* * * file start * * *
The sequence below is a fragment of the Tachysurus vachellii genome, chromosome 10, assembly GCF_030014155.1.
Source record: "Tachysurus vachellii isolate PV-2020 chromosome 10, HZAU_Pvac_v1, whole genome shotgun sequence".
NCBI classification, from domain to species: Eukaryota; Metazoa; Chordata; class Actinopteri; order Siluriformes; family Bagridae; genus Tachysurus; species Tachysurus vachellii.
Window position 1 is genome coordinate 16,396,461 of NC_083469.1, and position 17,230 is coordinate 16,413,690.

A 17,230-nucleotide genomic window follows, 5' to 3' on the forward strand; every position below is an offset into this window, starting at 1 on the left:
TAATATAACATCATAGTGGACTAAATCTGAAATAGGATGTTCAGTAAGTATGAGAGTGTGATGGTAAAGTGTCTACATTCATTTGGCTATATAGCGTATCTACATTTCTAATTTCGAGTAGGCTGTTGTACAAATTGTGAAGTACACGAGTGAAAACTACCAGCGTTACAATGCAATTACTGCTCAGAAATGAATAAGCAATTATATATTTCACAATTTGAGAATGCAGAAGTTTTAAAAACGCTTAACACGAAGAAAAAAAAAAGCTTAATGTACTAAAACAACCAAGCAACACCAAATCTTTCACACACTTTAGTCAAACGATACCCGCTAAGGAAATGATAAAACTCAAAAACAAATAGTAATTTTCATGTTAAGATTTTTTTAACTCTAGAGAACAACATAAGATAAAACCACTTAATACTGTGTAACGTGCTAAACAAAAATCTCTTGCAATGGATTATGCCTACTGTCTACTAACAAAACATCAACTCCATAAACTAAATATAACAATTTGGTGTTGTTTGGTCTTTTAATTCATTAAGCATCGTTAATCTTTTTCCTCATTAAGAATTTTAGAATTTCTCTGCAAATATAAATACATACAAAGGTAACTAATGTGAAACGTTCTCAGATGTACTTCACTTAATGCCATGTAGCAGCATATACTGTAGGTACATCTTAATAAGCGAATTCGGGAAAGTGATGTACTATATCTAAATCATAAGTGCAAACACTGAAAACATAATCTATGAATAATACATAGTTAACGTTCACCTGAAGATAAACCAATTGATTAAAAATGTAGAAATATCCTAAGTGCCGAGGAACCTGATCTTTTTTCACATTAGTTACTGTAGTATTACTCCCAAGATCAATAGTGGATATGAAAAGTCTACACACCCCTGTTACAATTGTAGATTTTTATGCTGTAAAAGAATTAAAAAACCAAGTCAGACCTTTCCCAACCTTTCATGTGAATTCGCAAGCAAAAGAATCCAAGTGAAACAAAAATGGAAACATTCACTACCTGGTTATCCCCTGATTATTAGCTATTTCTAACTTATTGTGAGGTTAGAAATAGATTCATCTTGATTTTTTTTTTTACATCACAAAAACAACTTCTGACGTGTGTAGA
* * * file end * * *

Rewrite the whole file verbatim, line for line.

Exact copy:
The sequence below is a fragment of the Tachysurus vachellii genome, chromosome 10, assembly GCF_030014155.1.
Source record: "Tachysurus vachellii isolate PV-2020 chromosome 10, HZAU_Pvac_v1, whole genome shotgun sequence".
NCBI classification, from domain to species: Eukaryota; Metazoa; Chordata; class Actinopteri; order Siluriformes; family Bagridae; genus Tachysurus; species Tachysurus vachellii.
Window position 1 is genome coordinate 16,396,461 of NC_083469.1, and position 17,230 is coordinate 16,413,690.

A 17,230-nucleotide genomic window follows, 5' to 3' on the forward strand; every position below is an offset into this window, starting at 1 on the left:
TAATATAACATCATAGTGGACTAAATCTGAAATAGGATGTTCAGTAAGTATGAGAGTGTGATGGTAAAGTGTCTACATTCATTTGGCTATATAGCGTATCTACATTTCTAATTTCGAGTAGGCTGTTGTACAAATTGTGAAGTACACGAGTGAAAACTACCAGCGTTACAATGCAATTACTGCTCAGAAATGAATAAGCAATTATATATTTCACAATTTGAGAATGCAGAAGTTTTAAAAACGCTTAACACGAAGAAAAAAAAAAGCTTAATGTACTAAAACAACCAAGCAACACCAAATCTTTCACACACTTTAGTCAAACGATACCCGCTAAGGAAATGATAAAACTCAAAAACAAATAGTAATTTTCATGTTAAGATTTTTTTAACTCTAGAGAACAACATAAGATAAAACCACTTAATACTGTGTAACGTGCTAAACAAAAATCTCTTGCAATGGATTATGCCTACTGTCTACTAACAAAACATCAACTCCATAAACTAAATATAACAATTTGGTGTTGTTTGGTCTTTTAATTCATTAAGCATCGTTAATCTTTTTCCTCATTAAGAATTTTAGAATTTCTCTGCAAATATAAATACATACAAAGGTAACTAATGTGAAACGTTCTCAGATGTACTTCACTTAATGCCATGTAGCAGCATATACTGTAGGTACATCTTAATAAGCGAATTCGGGAAAGTGATGTACTATATCTAAATCATAAGTGCAAACACTGAAAACATAATCTATGAATAATACATAGTTAACGTTCACCTGAAGATAAACCAATTGATTAAAAATGTAGAAATATCCTAAGTGCCGAGGAACCTGATCTTTTTTCACATTAGTTACTGTAGTATTACTCCCAAGATCAATAGTGGATATGAAAAGTCTACACACCCCTGTTACAATTGTAGATTTTTATGCTGTAAAAGAATTAAAAAACCAAGTCAGACCTTTCCCAACCTTTCATGTGAATTCGCAAGCAAAAGAATCCAAGTGAAACAAAAATGGAAACATTCACTACCTGGTTATCCCCTGATTATTAGCTATTTCTAACTTATTGTGAGGTTAGAAATAGATTCATCTTGATTTTTTTTTTTACATCACAAAAACAACTTCTGACGTGTGTAGA